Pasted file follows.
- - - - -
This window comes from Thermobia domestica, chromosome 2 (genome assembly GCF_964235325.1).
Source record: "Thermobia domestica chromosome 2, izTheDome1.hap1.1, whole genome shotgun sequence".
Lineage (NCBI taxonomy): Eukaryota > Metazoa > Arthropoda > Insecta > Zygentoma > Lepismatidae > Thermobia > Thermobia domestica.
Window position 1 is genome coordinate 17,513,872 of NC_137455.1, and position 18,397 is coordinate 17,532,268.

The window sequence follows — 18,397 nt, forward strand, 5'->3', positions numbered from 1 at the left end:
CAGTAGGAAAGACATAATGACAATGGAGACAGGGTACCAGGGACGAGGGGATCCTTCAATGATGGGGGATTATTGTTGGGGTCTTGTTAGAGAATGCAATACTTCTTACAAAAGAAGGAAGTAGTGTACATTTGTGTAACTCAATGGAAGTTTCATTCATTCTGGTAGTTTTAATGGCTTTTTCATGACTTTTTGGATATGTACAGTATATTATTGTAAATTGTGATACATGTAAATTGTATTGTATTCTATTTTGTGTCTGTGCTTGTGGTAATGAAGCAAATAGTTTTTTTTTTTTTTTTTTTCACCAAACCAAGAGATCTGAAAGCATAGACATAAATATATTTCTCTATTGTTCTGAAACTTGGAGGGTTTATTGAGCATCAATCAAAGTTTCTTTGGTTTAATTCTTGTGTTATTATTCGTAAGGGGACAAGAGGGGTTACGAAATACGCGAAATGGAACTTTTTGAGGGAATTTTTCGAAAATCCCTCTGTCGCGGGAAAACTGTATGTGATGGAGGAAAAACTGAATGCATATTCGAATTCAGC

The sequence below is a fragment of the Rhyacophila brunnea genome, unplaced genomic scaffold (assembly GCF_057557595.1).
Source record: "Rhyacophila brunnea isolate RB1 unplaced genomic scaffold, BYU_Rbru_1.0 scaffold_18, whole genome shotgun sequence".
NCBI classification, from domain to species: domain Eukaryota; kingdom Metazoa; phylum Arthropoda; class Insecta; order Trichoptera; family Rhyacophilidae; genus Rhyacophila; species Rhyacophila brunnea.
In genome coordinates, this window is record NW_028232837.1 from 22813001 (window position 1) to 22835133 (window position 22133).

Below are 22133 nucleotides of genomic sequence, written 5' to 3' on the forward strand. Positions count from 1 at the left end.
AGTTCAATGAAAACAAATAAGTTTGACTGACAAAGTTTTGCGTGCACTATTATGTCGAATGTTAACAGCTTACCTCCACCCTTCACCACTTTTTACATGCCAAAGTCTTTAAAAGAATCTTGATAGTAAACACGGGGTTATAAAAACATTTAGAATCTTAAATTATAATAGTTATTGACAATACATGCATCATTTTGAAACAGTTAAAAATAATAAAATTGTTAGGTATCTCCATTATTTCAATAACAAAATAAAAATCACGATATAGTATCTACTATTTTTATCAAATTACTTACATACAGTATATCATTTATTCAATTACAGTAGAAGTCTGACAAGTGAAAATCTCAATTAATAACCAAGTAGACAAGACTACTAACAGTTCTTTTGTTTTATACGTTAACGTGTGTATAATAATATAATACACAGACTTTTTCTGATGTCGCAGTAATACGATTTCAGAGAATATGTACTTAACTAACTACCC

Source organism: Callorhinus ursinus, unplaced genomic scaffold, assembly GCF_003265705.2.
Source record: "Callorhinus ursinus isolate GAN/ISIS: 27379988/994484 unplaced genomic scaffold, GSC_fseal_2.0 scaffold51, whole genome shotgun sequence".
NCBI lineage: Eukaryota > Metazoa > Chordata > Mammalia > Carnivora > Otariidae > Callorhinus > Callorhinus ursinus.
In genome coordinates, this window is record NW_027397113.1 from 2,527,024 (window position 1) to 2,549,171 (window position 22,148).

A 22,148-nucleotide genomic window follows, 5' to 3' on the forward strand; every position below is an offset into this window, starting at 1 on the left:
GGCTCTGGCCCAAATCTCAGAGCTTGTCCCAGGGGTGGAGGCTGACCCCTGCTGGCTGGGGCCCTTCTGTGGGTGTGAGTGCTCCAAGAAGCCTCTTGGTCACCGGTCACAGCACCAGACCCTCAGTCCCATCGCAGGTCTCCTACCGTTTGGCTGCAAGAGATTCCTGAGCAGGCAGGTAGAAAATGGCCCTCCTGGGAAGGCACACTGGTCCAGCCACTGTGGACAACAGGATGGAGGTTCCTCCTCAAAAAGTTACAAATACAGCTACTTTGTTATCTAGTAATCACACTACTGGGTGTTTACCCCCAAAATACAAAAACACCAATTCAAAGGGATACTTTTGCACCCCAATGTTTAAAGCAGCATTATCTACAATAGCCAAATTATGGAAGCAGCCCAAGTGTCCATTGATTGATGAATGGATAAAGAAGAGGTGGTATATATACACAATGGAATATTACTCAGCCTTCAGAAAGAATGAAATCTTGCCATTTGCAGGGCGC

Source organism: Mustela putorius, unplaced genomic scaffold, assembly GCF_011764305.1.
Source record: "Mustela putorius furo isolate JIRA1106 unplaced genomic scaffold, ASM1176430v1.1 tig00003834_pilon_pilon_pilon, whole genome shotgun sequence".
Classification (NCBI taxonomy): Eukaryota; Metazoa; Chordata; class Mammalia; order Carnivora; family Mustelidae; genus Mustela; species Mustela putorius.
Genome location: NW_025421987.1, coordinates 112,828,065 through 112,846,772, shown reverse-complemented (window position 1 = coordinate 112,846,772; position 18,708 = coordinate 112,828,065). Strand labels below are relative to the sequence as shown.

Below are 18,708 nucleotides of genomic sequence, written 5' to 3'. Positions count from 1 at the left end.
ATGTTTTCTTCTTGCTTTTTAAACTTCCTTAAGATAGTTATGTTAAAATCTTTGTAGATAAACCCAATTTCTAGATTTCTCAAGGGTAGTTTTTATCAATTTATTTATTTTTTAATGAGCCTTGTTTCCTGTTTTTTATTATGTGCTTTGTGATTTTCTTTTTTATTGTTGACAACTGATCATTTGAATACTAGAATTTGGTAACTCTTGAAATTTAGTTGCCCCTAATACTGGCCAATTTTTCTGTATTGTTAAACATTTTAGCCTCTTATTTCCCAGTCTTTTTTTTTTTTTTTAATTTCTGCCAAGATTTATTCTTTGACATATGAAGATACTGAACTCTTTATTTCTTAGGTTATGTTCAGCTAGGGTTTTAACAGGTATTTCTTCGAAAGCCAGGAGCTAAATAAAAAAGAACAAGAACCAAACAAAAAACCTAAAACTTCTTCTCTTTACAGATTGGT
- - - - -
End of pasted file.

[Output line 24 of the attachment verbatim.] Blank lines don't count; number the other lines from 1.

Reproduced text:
ATGTTTTCTTCTTGCTTTTTAAACTTCCTTAAGATAGTTATGTTAAAATCTTTGTAGATAAACCCAATTTCTAGATTTCTCAAGGGTAGTTTTTATCAATTTATTTATTTTTTAATGAGCCTTGTTTCCTGTTTTTTATTATGTGCTTTGTGATTTTCTTTTTTATTGTTGACAACTGATCATTTGAATACTAGAATTTGGTAACTCTTGAAATTTAGTTGCCCCTAATACTGGCCAATTTTTCTGTATTGTTAAACATTTTAGCCTCTTATTTCCCAGTCTTTTTTTTTTTTTTTAATTTCTGCCAAGATTTATTCTTTGACATATGAAGATACTGAACTCTTTATTTCTTAGGTTATGTTCAGCTAGGGTTTTAACAGGTATTTCTTCGAAAGCCAGGAGCTAAATAAAAAAGAACAAGAACCAAACAAAAAACCTAAAACTTCTTCTCTTTACAGATTGGT